How to Use PLEs as an Educator


“PLEs offer a portal to the world through which learners can explore and create, according to their own interests and directions, interacting as they choose, with their friends and learning community” (Atwell, 2009)

PLEs can be a powerful tool in the classroom, but it can be difficult to know how exactly to use them. But fear not! Research shows that there are three pedagogical levels to successfully supporting PLEs in education.

Level 1: Personal Information Management
Instructors encourage their students to use a social media platform (such as a blog or wiki) to organize course content and personal learning. This will help students set their own learning goals and engage in self-regulated learning. Instructors should make sure their students are collecting and self-generating content.

Level 2: Social Interaction and Collaboration
Instructors encourage their students to engage in basic sharing and collaborative activities with their peers. This is usually done via the commenting features on the various sites. Like this, students use their PLEs to foster informal learning communities surrounding course topics, making the PLE a social learning space.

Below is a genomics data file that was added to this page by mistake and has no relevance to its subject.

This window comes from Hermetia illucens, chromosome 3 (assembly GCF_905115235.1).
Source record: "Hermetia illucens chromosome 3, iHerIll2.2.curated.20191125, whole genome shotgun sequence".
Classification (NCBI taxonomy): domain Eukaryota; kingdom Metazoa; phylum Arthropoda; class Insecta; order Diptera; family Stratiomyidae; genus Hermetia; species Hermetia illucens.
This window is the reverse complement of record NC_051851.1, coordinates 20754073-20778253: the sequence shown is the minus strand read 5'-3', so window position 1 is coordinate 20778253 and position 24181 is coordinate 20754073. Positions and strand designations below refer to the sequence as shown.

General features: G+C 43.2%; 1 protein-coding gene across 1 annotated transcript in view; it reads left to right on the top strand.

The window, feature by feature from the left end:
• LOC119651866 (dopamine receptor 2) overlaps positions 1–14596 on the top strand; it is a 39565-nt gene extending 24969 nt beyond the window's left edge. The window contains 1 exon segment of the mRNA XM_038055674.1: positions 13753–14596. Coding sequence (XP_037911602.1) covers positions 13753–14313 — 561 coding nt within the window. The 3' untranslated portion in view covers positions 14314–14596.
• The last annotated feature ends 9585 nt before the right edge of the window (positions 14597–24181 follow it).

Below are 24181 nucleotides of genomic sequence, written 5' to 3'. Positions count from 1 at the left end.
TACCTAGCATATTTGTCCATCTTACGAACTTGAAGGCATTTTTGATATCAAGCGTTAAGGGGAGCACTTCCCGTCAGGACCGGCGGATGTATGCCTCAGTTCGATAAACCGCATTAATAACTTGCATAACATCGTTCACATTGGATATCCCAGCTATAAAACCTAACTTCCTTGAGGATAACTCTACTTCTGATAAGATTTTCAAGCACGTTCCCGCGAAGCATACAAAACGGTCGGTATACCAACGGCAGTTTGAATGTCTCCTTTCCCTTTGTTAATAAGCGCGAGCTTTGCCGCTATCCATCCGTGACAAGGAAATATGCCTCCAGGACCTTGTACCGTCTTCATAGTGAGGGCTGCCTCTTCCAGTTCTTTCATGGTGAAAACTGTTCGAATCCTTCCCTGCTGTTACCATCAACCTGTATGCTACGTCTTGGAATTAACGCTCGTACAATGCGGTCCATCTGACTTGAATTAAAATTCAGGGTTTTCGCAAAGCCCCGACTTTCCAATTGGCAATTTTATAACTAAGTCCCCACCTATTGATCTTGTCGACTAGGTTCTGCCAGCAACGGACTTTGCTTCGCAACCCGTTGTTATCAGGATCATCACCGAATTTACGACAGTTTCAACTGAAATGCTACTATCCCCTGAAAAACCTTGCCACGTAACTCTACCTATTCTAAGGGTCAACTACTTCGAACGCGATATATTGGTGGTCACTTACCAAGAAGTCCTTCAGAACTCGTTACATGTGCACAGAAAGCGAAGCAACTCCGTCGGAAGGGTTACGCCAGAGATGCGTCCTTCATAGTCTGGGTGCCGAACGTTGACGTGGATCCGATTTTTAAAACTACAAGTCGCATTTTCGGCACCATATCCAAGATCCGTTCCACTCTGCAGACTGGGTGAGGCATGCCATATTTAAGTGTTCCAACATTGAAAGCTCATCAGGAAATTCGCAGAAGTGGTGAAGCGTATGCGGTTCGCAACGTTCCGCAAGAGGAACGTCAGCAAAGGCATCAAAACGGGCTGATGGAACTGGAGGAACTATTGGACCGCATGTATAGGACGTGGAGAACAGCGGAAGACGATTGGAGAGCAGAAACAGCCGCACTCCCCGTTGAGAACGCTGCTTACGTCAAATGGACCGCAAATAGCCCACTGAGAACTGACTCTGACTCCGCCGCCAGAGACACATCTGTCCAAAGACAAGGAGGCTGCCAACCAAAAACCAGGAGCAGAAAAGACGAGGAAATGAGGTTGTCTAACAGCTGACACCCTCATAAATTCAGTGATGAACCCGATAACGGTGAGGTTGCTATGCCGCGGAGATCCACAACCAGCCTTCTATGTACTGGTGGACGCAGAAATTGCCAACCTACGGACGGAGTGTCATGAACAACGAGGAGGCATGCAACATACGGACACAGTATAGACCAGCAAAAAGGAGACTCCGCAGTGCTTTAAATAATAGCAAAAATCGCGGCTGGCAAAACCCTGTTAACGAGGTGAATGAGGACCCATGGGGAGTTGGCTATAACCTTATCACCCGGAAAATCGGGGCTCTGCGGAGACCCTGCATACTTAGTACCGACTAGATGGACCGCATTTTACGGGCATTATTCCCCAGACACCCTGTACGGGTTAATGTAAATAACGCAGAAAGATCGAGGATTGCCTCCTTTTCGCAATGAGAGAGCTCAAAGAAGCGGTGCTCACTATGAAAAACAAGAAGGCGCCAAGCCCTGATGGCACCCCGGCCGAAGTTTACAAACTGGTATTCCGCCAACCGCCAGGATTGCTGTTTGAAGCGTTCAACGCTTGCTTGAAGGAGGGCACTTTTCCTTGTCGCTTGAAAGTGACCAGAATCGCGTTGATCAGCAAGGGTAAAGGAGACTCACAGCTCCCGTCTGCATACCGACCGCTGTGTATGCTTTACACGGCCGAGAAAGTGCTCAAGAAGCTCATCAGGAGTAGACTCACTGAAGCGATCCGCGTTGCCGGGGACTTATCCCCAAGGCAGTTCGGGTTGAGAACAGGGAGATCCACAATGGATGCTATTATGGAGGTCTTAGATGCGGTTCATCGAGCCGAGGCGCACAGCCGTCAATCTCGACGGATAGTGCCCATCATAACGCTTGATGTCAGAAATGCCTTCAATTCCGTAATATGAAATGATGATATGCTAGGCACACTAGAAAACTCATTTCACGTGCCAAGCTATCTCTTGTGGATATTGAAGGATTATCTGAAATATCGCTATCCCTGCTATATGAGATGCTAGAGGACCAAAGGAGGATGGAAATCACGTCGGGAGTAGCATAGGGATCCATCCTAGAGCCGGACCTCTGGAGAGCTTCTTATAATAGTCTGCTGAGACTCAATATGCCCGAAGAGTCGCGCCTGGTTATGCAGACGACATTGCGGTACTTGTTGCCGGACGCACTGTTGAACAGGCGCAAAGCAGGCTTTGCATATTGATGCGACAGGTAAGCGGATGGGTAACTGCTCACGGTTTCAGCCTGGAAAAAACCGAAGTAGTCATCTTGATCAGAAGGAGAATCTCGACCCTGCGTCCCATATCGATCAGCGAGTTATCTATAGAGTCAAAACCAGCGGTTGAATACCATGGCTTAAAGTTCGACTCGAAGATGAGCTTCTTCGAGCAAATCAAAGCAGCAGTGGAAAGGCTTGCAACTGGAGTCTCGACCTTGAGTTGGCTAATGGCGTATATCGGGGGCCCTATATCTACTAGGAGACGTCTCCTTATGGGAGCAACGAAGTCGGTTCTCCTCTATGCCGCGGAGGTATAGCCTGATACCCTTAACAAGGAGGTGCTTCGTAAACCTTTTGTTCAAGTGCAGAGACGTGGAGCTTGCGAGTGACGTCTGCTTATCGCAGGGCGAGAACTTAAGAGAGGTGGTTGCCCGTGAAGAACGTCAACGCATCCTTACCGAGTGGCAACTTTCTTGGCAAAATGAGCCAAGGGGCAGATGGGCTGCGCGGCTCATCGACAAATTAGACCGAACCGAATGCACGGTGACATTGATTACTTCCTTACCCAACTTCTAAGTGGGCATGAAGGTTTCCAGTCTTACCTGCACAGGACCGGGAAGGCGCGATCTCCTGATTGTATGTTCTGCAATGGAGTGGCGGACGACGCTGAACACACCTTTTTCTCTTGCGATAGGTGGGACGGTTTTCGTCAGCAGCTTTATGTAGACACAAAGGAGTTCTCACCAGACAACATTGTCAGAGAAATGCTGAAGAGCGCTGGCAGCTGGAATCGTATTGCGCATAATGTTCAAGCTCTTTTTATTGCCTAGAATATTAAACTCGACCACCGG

Level 3: Information Aggregation and Management
Instructors encourage students to use their PLEs to synthesize and aggregate information from the first two levels in order to reflect on their overall learning experience. This allows students to take greater control of their PLE and customize it around their learning goals. It also encourages students to self-reflect on their learning and make adjustments to their PLE as needed.

Below is a table that gives practical examples of how each level looks using different forms of PLEs.


Finally, here’s a list of potential sites/platforms you can encourage your students to use:
Google Docs

[Table and facts from Dabbagh, N. & Kitsansis, A. (2012). Personal learning environments, social media, and self-regulated learning: A natural formula for connecting formal and informal learning. Internet and Higher Education, 15, 3-8.]

[Other resources: Attwell, G. (2009). The social impact of personal learning environments.  In S. Wheeler (ed.). Connected minds, emerging cultures: Cybercultures in online learning. Charlotte, NC: Information Age Publishing. Pp. 119-138.]


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